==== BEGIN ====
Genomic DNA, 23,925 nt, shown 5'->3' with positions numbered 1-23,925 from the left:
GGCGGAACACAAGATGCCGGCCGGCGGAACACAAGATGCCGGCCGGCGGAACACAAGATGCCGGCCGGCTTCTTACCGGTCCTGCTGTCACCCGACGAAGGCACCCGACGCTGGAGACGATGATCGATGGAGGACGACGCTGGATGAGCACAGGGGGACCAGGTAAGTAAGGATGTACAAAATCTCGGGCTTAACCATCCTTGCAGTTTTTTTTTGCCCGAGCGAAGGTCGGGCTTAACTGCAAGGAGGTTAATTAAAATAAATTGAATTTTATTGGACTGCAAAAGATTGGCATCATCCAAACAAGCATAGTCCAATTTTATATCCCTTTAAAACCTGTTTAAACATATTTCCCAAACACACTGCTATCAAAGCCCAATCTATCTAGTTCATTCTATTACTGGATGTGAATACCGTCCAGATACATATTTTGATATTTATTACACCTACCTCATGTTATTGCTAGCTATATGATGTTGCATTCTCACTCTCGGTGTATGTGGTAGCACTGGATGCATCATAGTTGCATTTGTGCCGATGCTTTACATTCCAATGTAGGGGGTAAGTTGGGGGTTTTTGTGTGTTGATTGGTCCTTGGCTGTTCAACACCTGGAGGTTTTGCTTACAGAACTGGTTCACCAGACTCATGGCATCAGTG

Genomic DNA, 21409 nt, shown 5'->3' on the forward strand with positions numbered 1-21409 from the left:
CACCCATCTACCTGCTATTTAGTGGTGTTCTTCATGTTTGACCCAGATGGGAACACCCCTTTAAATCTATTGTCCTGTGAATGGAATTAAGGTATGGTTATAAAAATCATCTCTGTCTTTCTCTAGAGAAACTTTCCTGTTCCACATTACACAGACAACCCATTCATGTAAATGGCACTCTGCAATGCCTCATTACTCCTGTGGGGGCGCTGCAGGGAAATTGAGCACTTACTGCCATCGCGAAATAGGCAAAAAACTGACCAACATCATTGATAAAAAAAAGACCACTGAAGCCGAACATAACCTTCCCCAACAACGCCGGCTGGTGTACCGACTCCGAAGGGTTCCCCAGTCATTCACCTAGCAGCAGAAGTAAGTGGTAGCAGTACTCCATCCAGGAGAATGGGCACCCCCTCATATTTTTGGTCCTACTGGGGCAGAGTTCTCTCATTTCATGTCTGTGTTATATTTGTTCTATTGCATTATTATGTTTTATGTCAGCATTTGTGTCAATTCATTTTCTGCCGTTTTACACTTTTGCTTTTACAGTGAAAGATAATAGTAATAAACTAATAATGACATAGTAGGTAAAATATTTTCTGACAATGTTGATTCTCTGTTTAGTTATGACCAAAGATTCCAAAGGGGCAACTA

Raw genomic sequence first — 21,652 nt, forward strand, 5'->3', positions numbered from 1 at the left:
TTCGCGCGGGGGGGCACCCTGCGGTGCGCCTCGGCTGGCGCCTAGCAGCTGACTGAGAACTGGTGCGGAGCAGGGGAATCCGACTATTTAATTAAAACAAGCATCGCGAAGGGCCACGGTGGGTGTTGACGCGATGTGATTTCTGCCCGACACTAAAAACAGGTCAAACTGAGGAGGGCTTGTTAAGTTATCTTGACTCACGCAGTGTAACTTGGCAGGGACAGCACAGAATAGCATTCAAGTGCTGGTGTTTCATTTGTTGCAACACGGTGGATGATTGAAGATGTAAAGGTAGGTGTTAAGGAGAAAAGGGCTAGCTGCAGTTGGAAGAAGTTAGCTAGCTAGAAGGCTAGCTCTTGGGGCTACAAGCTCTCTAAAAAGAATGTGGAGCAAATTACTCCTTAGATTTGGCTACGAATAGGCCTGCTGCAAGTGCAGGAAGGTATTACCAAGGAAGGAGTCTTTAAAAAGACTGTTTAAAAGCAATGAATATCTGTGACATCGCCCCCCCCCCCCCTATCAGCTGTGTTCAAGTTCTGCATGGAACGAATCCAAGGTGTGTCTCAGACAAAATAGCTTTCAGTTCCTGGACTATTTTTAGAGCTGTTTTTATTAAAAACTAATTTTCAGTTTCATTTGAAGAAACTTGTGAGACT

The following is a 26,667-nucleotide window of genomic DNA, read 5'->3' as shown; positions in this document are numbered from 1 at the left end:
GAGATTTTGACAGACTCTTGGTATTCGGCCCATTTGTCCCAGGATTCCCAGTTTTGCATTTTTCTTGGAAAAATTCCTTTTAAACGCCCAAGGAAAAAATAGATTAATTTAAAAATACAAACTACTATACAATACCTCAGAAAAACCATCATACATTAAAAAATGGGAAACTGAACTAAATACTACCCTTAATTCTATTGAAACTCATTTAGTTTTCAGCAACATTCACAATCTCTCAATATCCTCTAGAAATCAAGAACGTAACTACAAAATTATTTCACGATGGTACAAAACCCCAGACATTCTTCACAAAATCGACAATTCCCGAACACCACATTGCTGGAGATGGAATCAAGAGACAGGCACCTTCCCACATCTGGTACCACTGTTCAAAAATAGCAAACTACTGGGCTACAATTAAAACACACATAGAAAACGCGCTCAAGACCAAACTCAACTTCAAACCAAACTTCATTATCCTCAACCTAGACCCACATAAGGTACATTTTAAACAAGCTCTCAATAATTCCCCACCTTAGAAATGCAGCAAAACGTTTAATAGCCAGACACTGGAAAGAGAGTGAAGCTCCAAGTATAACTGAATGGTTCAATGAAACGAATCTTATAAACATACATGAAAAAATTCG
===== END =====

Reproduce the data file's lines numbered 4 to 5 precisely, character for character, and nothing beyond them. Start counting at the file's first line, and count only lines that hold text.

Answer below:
CACCCATCTACCTGCTATTTAGTGGTGTTCTTCATGTTTGACCCAGATGGGAACACCCCTTTAAATCTATTGTCCTGTGAATGGAATTAAGGTATGGTTATAAAAATCATCTCTGTCTTTCTCTAGAGAAACTTTCCTGTTCCACATTACACAGACAACCCATTCATGTAAATGGCACTCTGCAATGCCTCATTACTCCTGTGGGGGCGCTGCAGGGAAATTGAGCACTTACTGCCATCGCGAAATAGGCAAAAAACTGACCAACATCATTGATAAAAAAAAGACCACTGAAGCCGAACATAACCTTCCCCAACAACGCCGGCTGGTGTACCGACTCCGAAGGGTTCCCCAGTCATTCACCTAGCAGCAGAAGTAAGTGGTAGCAGTACTCCATCCAGGAGAATGGGCACCCCCTCATATTTTTGGTCCTACTGGGGCAGAGTTCTCTCATTTCATGTCTGTGTTATATTTGTTCTATTGCATTATTATGTTTTATGTCAGCATTTGTGTCAATTCATTTTCTGCCGTTTTACACTTTTGCTTTTACAGTGAAAGATAATAGTAATAAACTAATAATGACATAGTAGGTAAAATATTTTCTGACAATGTTGATTCTCTGTTTAGTTATGACCAAAGATTCCAAAGGGGCAACTA

Raw genomic sequence first — 21,652 nt, forward strand, 5'->3', positions numbered from 1 at the left: